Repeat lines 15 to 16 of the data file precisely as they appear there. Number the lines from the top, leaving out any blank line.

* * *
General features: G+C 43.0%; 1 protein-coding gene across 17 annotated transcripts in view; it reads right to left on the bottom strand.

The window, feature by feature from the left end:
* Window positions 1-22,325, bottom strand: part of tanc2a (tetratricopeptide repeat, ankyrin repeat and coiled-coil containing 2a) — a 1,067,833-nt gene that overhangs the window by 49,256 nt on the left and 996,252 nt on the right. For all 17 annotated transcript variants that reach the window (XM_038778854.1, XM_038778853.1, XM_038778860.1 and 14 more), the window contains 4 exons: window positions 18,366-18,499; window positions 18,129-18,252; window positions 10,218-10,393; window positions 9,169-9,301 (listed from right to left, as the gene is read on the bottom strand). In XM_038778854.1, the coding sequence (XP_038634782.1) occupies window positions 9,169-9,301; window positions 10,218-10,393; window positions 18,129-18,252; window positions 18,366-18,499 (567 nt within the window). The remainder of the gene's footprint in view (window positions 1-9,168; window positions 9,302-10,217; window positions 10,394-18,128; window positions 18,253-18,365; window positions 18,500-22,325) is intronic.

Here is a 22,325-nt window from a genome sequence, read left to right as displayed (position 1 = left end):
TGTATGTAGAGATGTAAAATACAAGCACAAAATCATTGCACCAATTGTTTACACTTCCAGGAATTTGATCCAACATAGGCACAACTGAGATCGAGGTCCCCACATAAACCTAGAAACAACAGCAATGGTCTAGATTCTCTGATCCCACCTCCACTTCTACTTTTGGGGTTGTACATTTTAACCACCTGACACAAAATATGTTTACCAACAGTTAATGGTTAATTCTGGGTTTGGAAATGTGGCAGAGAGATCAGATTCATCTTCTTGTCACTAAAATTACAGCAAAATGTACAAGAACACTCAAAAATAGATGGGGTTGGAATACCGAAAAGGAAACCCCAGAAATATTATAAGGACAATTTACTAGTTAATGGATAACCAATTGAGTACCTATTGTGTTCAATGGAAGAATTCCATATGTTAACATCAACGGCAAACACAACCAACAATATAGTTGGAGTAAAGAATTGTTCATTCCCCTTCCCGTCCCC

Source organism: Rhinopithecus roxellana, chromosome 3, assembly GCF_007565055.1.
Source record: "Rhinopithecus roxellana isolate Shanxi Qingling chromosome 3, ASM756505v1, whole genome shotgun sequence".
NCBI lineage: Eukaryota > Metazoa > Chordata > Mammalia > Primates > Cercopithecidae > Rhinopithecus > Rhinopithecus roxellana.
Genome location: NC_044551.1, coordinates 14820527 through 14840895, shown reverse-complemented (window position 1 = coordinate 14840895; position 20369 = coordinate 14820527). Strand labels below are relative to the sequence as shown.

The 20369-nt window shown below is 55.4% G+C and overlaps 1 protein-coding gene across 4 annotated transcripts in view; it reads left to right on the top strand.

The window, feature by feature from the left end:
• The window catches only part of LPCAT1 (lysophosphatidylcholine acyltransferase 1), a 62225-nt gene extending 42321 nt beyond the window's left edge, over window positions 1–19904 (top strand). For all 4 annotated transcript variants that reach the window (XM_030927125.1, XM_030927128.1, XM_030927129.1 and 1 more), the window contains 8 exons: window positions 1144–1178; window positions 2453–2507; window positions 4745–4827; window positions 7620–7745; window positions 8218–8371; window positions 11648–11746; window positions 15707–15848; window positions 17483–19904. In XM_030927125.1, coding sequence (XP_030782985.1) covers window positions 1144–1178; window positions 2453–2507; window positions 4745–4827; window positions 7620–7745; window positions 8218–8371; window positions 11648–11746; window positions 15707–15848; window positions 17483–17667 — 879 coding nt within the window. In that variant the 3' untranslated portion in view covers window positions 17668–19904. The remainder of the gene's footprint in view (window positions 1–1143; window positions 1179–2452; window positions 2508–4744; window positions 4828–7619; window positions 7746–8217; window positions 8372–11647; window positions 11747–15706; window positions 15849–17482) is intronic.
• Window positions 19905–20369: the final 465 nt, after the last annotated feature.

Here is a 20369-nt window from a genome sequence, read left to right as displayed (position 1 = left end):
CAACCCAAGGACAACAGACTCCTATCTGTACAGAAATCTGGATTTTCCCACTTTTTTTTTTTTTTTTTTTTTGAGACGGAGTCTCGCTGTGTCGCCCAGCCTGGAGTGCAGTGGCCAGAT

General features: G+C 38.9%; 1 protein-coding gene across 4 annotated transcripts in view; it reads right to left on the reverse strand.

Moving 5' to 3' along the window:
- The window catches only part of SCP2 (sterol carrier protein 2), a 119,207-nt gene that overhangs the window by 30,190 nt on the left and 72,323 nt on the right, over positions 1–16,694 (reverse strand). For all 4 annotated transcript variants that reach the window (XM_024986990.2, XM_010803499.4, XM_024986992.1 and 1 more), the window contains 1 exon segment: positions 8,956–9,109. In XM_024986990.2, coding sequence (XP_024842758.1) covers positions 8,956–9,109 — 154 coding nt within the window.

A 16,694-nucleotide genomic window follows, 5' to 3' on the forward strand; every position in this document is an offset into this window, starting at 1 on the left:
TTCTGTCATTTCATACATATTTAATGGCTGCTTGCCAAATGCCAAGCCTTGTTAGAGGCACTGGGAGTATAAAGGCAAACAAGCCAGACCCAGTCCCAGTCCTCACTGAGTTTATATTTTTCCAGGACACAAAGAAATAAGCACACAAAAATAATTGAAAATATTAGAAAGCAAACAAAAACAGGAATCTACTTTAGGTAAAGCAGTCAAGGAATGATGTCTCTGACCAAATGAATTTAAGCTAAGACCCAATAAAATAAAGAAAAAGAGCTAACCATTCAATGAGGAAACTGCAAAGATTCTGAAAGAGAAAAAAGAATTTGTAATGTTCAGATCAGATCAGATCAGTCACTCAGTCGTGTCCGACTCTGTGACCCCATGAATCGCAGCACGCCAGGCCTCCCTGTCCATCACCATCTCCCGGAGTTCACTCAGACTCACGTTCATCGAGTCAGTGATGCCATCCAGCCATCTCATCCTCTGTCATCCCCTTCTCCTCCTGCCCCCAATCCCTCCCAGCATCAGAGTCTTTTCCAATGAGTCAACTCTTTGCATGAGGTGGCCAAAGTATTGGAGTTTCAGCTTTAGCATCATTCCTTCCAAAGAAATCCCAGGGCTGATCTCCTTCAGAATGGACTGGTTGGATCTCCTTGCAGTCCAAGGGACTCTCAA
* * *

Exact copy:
CAACCCAAGGACAACAGACTCCTATCTGTACAGAAATCTGGATTTTCCCACTTTTTTTTTTTTTTTTTTTTTGAGACGGAGTCTCGCTGTGTCGCCCAGCCTGGAGTGCAGTGGCCAGAT

General features: G+C 38.9%; 1 protein-coding gene across 4 annotated transcripts in view; it reads right to left on the reverse strand.